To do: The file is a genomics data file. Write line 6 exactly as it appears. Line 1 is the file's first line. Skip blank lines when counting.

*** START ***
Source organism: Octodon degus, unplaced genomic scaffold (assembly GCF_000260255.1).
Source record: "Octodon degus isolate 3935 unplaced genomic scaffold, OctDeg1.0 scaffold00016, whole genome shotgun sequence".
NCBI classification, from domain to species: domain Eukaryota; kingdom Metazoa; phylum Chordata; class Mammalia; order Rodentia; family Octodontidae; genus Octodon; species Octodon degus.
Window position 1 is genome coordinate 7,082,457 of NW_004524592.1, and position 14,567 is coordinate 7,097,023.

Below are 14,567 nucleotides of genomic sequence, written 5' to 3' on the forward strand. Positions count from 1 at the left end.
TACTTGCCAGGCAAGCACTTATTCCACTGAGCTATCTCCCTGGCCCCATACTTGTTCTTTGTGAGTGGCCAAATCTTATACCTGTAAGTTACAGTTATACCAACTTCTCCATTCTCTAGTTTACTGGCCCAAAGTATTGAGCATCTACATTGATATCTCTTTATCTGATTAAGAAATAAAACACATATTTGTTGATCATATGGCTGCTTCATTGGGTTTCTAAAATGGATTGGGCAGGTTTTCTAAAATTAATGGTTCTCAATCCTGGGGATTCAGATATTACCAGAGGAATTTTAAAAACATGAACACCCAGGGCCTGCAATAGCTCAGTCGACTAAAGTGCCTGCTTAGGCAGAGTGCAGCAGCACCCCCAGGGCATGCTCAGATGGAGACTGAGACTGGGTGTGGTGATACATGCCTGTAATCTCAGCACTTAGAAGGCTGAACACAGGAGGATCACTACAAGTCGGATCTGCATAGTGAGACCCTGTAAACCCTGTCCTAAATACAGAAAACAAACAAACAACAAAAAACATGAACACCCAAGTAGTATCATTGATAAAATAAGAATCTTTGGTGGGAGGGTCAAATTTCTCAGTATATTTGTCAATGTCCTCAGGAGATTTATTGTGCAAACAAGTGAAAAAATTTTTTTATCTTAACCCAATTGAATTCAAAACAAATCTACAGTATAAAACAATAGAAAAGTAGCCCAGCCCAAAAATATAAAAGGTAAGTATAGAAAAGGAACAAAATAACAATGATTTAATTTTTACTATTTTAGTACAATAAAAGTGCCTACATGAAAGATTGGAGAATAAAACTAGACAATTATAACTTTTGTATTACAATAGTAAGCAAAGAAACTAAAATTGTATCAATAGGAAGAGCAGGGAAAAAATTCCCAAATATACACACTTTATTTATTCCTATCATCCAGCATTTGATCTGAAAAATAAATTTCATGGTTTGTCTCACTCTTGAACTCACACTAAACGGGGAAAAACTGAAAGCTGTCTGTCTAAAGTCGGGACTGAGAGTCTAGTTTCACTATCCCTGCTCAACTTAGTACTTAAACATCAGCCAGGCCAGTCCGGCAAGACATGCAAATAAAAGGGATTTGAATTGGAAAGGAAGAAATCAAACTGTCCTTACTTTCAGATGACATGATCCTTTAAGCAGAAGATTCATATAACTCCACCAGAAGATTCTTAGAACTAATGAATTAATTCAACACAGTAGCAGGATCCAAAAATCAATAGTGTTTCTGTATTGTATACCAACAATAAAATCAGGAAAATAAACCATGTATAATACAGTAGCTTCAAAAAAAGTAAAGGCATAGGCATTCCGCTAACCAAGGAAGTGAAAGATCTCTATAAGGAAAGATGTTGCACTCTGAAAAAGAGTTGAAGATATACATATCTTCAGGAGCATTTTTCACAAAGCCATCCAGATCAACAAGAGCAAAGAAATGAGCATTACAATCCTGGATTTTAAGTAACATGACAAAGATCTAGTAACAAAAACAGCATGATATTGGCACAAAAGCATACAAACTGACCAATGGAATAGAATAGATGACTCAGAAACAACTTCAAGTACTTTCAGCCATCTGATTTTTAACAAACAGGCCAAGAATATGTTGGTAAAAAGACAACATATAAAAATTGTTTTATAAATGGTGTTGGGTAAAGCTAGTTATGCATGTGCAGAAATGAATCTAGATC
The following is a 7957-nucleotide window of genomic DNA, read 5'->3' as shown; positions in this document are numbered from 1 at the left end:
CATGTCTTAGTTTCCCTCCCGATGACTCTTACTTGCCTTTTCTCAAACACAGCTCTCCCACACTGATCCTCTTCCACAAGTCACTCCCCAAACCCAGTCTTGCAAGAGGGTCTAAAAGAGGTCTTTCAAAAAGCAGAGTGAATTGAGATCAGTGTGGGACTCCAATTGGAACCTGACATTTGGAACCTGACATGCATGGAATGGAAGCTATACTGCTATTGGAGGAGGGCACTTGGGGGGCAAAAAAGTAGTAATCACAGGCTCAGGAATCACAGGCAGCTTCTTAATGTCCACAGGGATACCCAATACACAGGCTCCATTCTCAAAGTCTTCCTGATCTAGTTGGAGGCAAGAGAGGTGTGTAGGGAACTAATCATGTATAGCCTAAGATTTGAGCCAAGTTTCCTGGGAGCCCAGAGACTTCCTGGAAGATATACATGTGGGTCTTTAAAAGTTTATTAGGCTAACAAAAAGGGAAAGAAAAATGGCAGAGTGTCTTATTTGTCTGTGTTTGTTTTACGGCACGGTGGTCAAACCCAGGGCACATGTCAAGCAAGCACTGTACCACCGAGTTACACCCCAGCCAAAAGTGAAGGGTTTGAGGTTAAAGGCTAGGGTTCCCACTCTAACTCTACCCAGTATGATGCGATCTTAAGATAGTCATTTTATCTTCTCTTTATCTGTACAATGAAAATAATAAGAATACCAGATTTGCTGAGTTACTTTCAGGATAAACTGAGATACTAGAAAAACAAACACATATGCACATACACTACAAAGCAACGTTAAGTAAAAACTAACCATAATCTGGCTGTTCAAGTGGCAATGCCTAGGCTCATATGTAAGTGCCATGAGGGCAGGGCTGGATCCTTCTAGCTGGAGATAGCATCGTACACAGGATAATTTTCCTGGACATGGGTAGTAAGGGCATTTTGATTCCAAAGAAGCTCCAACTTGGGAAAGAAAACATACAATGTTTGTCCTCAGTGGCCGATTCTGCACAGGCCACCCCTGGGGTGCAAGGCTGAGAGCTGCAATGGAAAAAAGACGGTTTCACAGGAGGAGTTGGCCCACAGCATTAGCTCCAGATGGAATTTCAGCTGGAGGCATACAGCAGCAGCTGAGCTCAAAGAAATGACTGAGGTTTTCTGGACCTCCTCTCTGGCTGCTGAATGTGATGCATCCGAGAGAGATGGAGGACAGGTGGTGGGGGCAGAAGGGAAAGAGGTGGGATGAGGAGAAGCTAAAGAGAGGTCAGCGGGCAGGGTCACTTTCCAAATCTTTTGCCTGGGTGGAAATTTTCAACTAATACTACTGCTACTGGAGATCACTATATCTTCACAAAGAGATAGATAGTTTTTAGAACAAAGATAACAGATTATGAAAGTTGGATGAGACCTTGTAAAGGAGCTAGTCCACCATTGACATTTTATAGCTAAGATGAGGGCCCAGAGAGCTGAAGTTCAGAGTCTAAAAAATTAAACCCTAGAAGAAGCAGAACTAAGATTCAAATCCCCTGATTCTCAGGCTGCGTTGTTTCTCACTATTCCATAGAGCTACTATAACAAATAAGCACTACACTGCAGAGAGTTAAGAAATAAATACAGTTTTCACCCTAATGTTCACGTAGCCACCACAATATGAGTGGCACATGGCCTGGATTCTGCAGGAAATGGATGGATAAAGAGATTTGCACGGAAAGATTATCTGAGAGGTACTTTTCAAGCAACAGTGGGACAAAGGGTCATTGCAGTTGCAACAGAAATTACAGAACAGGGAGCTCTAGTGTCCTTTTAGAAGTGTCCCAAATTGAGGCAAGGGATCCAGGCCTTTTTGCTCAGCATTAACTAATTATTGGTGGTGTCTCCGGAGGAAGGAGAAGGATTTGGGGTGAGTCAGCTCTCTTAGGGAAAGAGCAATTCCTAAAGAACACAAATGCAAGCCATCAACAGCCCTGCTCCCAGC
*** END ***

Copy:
TACTTGCCAGGCAAGCACTTATTCCACTGAGCTATCTCCCTGGCCCCATACTTGTTCTTTGTGAGTGGCCAAATCTTATACCTGTAAGTTACAGTTATACCAACTTCTCCATTCTCTAGTTTACTGGCCCAAAGTATTGAGCATCTACATTGATATCTCTTTATCTGATTAAGAAATAAAACACATATTTGTTGATCATATGGCTGCTTCATTGGGTTTCTAAAATGGATTGGGCAGGTTTTCTAAAATTAATGGTTCTCAATCCTGGGGATTCAGATATTACCAGAGGAATTTTAAAAACATGAACACCCAGGGCCTGCAATAGCTCAGTCGACTAAAGTGCCTGCTTAGGCAGAGTGCAGCAGCACCCCCAGGGCATGCTCAGATGGAGACTGAGACTGGGTGTGGTGATACATGCCTGTAATCTCAGCACTTAGAAGGCTGAACACAGGAGGATCACTACAAGTCGGATCTGCATAGTGAGACCCTGTAAACCCTGTCCTAAATACAGAAAACAAACAAACAACAAAAAACATGAACACCCAAGTAGTATCATTGATAAAATAAGAATCTTTGGTGGGAGGGTCAAATTTCTCAGTATATTTGTCAATGTCCTCAGGAGATTTATTGTGCAAACAAGTGAAAAAATTTTTTTATCTTAACCCAATTGAATTCAAAACAAATCTACAGTATAAAACAATAGAAAAGTAGCCCAGCCCAAAAATATAAAAGGTAAGTATAGAAAAGGAACAAAATAACAATGATTTAATTTTTACTATTTTAGTACAATAAAAGTGCCTACATGAAAGATTGGAGAATAAAACTAGACAATTATAACTTTTGTATTACAATAGTAAGCAAAGAAACTAAAATTGTATCAATAGGAAGAGCAGGGAAAAAATTCCCAAATATACACACTTTATTTATTCCTATCATCCAGCATTTGATCTGAAAAATAAATTTCATGGTTTGTCTCACTCTTGAACTCACACTAAACGGGGAAAAACTGAAAGCTGTCTGTCTAAAGTCGGGACTGAGAGTCTAGTTTCACTATCCCTGCTCAACTTAGTACTTAAACATCAGCCAGGCCAGTCCGGCAAGACATGCAAATAAAAGGGATTTGAATTGGAAAGGAAGAAATCAAACTGTCCTTACTTTCAGATGACATGATCCTTTAAGCAGAAGATTCATATAACTCCACCAGAAGATTCTTAGAACTAATGAATTAATTCAACACAGTAGCAGGATCCAAAAATCAATAGTGTTTCTGTATTGTATACCAACAATAAAATCAGGAAAATAAACCATGTATAATACAGTAGCTTCAAAAAAAGTAAAGGCATAGGCATTCCGCTAACCAAGGAAGTGAAAGATCTCTATAAGGAAAGATGTTGCACTCTGAAAAAGAGTTGAAGATATACATATCTTCAGGAGCATTTTTCACAAAGCCATCCAGATCAACAAGAGCAAAGAAATGAGCATTACAATCCTGGATTTTAAGTAACATGACAAAGATCTAGTAACAAAAACAGCATGATATTGGCACAAAAGCATACAAACTGACCAATGGAATAGAATAGATGACTCAGAAACAACTTCAAGTACTTTCAGCCATCTGATTTTTAACAAACAGGCCAAGAATATGTTGGTAAAAAGACAACATATAAAAATTGTTTTATAAATGGTGTTGGGTAAAGCTAGTTATGCATGTGCAGAAATGAATCTAGATC